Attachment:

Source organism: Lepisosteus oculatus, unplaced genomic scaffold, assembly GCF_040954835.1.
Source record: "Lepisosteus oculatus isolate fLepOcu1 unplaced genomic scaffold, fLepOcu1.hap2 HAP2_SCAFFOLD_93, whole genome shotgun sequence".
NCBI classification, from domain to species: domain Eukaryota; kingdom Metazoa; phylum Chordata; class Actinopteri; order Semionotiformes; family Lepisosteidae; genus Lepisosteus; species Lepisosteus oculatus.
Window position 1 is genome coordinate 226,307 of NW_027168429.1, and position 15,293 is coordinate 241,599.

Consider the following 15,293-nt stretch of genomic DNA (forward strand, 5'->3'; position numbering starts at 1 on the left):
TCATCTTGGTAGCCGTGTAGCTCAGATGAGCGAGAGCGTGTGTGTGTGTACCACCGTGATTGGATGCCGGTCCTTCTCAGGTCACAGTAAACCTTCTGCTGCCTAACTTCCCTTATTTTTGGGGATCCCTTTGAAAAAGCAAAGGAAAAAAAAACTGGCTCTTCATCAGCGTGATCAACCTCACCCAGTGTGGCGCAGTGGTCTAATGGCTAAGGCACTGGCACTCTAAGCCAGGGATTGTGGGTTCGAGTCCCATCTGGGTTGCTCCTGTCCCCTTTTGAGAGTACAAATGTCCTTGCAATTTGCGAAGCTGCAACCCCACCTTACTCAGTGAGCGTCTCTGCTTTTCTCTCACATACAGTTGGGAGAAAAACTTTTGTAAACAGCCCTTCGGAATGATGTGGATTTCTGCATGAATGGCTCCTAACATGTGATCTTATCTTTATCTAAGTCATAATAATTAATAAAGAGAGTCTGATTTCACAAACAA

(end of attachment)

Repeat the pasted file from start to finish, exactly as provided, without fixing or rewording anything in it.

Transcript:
Source organism: Lepisosteus oculatus, unplaced genomic scaffold, assembly GCF_040954835.1.
Source record: "Lepisosteus oculatus isolate fLepOcu1 unplaced genomic scaffold, fLepOcu1.hap2 HAP2_SCAFFOLD_93, whole genome shotgun sequence".
NCBI classification, from domain to species: domain Eukaryota; kingdom Metazoa; phylum Chordata; class Actinopteri; order Semionotiformes; family Lepisosteidae; genus Lepisosteus; species Lepisosteus oculatus.
Window position 1 is genome coordinate 226,307 of NW_027168429.1, and position 15,293 is coordinate 241,599.

Consider the following 15,293-nt stretch of genomic DNA (forward strand, 5'->3'; position numbering starts at 1 on the left):
TCATCTTGGTAGCCGTGTAGCTCAGATGAGCGAGAGCGTGTGTGTGTGTACCACCGTGATTGGATGCCGGTCCTTCTCAGGTCACAGTAAACCTTCTGCTGCCTAACTTCCCTTATTTTTGGGGATCCCTTTGAAAAAGCAAAGGAAAAAAAAACTGGCTCTTCATCAGCGTGATCAACCTCACCCAGTGTGGCGCAGTGGTCTAATGGCTAAGGCACTGGCACTCTAAGCCAGGGATTGTGGGTTCGAGTCCCATCTGGGTTGCTCCTGTCCCCTTTTGAGAGTACAAATGTCCTTGCAATTTGCGAAGCTGCAACCCCACCTTACTCAGTGAGCGTCTCTGCTTTTCTCTCACATACAGTTGGGAGAAAAACTTTTGTAAACAGCCCTTCGGAATGATGTGGATTTCTGCATGAATGGCTCCTAACATGTGATCTTATCTTTATCTAAGTCATAATAATTAATAAAGAGAGTCTGATTTCACAAACAA